Title of Work
Date of Work
Poster press on cardboard - mounted Stonehenge paper
Art & Design Study Collection
Amos Paul Kennedy, Jr., who is African American from Detroit and has described himself as "a humble Negro printer," once worked as a computer programmer and lived a comfortable middle-class lifestyle. Then. at age 40, he quit his corporate job to become a journeyman letterpress printer in the small rural town of Gordo, Alabama. His works range from letterpress posters to art books, installations, and calligraphy. Unlike other artists whose prints are exhibited here, Kennedy challenges the ascendancy of digital technology- even though he was trained to use it. An advertisement for his printing business boasts: "We are on the cutting edge of 19th century technology!".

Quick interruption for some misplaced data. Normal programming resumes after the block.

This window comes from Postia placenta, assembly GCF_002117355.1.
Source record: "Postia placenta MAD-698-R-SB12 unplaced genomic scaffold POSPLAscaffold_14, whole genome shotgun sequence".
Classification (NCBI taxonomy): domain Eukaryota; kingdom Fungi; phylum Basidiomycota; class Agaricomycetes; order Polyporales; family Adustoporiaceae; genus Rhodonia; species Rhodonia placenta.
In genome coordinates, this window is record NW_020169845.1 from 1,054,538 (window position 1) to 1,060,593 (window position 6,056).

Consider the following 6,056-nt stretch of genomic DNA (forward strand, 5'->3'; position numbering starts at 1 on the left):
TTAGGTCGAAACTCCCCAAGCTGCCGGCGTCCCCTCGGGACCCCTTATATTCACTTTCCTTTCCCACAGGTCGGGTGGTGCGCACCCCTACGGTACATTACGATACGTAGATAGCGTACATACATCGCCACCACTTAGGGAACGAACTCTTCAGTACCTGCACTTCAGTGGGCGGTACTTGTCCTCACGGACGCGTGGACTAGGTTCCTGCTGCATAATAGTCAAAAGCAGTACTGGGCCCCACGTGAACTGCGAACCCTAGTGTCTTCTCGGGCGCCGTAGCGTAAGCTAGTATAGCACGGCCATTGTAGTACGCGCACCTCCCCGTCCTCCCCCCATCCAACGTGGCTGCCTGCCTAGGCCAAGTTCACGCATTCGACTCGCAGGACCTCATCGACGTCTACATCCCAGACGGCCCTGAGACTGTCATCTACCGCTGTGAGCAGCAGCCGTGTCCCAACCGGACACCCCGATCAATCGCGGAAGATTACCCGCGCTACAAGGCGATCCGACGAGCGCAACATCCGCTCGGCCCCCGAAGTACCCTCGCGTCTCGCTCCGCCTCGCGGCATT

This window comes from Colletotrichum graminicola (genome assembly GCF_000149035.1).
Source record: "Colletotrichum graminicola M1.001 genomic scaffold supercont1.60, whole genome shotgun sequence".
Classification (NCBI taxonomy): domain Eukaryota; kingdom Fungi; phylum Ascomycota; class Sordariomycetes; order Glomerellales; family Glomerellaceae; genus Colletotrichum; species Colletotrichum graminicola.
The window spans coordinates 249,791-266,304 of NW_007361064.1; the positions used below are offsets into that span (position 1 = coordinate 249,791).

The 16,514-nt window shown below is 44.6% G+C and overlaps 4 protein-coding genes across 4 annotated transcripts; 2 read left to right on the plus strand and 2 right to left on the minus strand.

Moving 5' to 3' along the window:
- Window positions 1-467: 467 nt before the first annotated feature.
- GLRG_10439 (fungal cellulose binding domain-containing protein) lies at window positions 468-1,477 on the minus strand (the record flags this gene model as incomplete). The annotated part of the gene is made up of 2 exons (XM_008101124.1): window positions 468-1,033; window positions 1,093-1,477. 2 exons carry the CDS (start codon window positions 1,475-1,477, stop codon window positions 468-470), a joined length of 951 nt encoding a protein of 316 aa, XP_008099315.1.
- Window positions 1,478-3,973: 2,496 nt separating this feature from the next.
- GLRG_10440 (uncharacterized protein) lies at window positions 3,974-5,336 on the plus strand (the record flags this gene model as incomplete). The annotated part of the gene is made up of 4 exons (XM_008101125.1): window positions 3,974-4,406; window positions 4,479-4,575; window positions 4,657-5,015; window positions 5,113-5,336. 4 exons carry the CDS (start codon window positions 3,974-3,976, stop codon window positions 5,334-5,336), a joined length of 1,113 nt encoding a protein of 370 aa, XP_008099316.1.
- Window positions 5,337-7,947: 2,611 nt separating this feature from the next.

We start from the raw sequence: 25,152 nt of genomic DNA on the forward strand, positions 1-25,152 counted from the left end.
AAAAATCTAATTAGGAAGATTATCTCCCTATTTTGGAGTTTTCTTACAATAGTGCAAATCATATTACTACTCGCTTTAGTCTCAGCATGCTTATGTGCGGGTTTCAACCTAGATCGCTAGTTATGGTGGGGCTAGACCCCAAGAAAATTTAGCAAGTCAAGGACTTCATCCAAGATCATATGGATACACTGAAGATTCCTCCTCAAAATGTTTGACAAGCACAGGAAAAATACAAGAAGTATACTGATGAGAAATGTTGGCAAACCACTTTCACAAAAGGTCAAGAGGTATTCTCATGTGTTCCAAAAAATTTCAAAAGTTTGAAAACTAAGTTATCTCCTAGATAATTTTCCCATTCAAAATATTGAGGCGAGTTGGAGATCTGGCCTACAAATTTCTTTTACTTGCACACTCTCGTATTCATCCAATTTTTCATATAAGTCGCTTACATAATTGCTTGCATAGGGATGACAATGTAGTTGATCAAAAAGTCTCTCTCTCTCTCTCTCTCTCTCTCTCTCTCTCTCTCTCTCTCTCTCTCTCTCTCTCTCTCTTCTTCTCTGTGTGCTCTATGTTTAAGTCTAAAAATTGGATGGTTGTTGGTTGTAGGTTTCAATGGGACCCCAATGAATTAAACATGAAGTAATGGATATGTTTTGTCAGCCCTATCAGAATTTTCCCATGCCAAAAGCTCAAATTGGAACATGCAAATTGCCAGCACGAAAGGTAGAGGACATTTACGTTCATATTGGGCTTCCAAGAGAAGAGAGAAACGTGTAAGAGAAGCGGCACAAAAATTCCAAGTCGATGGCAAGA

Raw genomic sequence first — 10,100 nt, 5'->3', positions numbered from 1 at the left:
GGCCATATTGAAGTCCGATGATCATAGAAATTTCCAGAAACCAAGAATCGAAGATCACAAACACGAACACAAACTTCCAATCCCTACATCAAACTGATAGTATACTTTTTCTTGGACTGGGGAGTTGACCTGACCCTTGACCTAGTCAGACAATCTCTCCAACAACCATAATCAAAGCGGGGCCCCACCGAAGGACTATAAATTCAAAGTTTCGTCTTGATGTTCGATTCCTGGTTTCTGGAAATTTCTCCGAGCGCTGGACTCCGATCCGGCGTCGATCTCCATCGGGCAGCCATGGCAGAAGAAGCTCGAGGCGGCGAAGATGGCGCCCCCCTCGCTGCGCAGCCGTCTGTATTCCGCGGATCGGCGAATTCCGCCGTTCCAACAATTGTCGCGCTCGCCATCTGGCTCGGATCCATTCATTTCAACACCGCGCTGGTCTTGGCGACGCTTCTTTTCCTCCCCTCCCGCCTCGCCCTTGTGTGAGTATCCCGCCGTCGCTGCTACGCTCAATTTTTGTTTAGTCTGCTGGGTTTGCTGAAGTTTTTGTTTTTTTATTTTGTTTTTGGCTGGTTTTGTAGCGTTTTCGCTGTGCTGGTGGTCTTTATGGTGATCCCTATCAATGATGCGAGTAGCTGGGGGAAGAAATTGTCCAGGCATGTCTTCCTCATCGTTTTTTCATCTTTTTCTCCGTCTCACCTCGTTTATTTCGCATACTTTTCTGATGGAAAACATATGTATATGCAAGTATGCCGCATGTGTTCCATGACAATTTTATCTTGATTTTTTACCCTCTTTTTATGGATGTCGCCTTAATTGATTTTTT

The original print exhibited in the area surrounding the Scale-Up Classroom was created in conjunction with UND’s 2012 Arts & Culture Conference: Binary Inventions, Art & Culture in the Digital Age.
The print relates to a campus-wide plan called the “Living Art Museum.” The concept behind this plan stresses the idea of “relevancy” in regard to what is selected for display—as it relates to the concerns of people who are normally present in spaces where the art is placed. With this concept in mind, the artwork relates to the issue of recent digital technologies that are available to “scale up” processes utilized in contemporary printmaking.
Sundog Multiples was a printmaking venture created by Art & Design Professor Kim Fink, in conjunction with UND Art Collections, and generously funded by the Myers Foundations.